The North Carolina General Assembly wrapped up this year’s session this past week. Here’s a quick look at some of the action and how connections to Asheville:

-District elections for Asheville City Council: Lawmakers approved a bill requiring district elections for Asheville City Council. An amendment to allow City Council to appoint an independent group to draw those districts was removed from the final version of the bill, which is set to take effect in 2019. Here’s the Blue Ridge Public Radio report on district elections for Asheville.

Meantime, members of Asheville City Council have openly expressed their distaste for the legislation and moved forward this week with putting a question on the November ballot asking voters if they want district elections. If voters say “no,” that could add weight to a possible legal challenge by the city of Asheville. City Council member Julie Mayfield, in an update to the Buncombe County Tourism Development Authority, noted that in two similar cases of the General Assembly forcing to local governments, those instances were challenged in court and found to be unconstitutional. Blue Ridge Public Radio has an interview with Mayor Esther Manheimer here, who talks about a possible legal challenge to the bill.

-Alcohol laws: State lawmakers made several changes to North Carolina alcohol laws. Ward & Smith attorneys Derek Allen and Justin Lewis published an informative roundup.  Here are a few items of interest:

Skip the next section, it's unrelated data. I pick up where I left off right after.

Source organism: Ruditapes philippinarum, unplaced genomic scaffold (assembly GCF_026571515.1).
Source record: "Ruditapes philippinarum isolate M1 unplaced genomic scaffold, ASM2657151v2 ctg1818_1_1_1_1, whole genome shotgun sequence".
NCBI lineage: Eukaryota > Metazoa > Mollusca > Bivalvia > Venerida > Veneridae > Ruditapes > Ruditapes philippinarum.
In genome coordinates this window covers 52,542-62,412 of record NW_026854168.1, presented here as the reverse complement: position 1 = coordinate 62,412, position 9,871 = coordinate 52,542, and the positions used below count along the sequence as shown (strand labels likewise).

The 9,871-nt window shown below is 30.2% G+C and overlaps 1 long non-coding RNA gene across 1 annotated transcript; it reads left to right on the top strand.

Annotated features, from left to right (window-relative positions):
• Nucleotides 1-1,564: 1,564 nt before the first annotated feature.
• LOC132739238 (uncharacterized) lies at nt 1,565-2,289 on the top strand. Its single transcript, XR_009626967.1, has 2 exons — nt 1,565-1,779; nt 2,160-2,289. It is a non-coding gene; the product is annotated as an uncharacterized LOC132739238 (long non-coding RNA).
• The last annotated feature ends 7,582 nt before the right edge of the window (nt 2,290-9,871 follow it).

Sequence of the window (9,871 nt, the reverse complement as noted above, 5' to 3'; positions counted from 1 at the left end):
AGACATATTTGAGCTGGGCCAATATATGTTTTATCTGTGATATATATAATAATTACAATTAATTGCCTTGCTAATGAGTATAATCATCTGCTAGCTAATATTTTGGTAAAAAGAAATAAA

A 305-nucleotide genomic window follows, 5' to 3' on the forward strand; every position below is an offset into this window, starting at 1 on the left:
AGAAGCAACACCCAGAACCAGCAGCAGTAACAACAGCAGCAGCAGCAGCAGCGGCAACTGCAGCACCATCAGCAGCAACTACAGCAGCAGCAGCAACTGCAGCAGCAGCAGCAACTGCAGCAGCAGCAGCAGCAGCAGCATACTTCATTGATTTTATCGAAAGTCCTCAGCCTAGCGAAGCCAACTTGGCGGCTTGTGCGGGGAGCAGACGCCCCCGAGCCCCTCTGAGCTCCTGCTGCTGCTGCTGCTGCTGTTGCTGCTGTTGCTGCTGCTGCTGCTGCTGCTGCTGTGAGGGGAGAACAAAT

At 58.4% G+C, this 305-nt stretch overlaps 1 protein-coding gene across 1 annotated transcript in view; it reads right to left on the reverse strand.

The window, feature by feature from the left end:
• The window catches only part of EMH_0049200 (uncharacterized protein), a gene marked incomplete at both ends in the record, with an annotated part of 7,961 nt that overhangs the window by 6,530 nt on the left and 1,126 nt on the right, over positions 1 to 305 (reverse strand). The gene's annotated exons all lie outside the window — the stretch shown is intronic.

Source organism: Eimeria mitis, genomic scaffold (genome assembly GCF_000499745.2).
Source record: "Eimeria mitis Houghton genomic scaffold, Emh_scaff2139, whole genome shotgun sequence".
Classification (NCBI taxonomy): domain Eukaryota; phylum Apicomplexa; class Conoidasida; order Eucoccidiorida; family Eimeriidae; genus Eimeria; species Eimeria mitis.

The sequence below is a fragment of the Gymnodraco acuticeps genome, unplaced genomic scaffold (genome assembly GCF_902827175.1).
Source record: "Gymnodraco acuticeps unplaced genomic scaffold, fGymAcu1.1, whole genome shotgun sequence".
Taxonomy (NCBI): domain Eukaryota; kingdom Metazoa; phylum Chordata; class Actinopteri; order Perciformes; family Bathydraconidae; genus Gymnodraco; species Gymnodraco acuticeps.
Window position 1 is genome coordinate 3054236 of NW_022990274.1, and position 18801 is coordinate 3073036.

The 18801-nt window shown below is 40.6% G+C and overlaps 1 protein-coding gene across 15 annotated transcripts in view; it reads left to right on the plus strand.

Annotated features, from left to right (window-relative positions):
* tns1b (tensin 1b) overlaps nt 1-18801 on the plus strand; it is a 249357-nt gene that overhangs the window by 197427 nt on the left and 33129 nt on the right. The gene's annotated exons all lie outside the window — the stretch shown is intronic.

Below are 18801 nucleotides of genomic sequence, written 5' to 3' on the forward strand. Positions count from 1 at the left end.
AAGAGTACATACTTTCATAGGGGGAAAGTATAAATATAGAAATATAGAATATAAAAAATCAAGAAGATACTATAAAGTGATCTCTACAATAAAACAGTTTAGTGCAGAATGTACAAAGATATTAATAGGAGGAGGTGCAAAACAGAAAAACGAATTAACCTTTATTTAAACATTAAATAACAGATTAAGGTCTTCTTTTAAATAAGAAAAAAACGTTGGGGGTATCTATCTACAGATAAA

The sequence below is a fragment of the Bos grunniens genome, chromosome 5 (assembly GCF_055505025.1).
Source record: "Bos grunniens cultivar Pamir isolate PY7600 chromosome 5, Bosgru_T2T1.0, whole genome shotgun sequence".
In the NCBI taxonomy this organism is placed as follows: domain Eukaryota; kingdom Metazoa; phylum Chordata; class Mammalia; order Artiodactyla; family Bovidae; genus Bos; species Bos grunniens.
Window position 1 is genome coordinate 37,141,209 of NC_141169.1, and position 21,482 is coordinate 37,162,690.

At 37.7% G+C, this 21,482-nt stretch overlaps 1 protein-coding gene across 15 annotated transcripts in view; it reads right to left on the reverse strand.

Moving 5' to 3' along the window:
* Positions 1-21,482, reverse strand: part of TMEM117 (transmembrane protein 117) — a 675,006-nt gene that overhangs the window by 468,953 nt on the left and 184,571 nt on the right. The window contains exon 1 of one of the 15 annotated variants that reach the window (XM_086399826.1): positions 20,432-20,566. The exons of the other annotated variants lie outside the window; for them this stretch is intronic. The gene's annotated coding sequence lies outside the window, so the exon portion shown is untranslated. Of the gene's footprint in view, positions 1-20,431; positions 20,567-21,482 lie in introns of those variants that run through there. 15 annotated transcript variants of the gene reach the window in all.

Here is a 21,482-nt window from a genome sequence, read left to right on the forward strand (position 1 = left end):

-Local county and city governments may adopt an ordinance allowing for the sale of malt beverages, unfortified wine, fortified wine, and mixed beverages, beginning at 10:00 a.m. on Sunday.

-Distilleries may now sell up to five bottles of spirituous liquor directly to consumers in a 12 month period.

-Breweries are now expressly permitted to provide samples of their beer, either paid or complimentary, to customers, visitors, and employees for consumption on premises.

-Brewers may consume samples of alcoholic beverages they are licensed to sell on their premises for purposes of sensory analysis, quality control, or education.

-Homebrewers may make, possess, and transport wines and malt beverages for the individual’s own use, the use of the individual’s family and guests, or the use of organized affairs such as homebrew competitions.

Click over to read the full Ward & Smith rundown on alcohol law changes.

– A state cate: N.C. Rep. John Ager’s bill to have the bobcat named the state cat didn’t get much traction, the Raleigh News & Observer reports. Ager, of Buncombe County, ran up against his colleague from Buncombe, N.C. Rep. Brian Turner, who was pushing for the catamount to be named the state cat.

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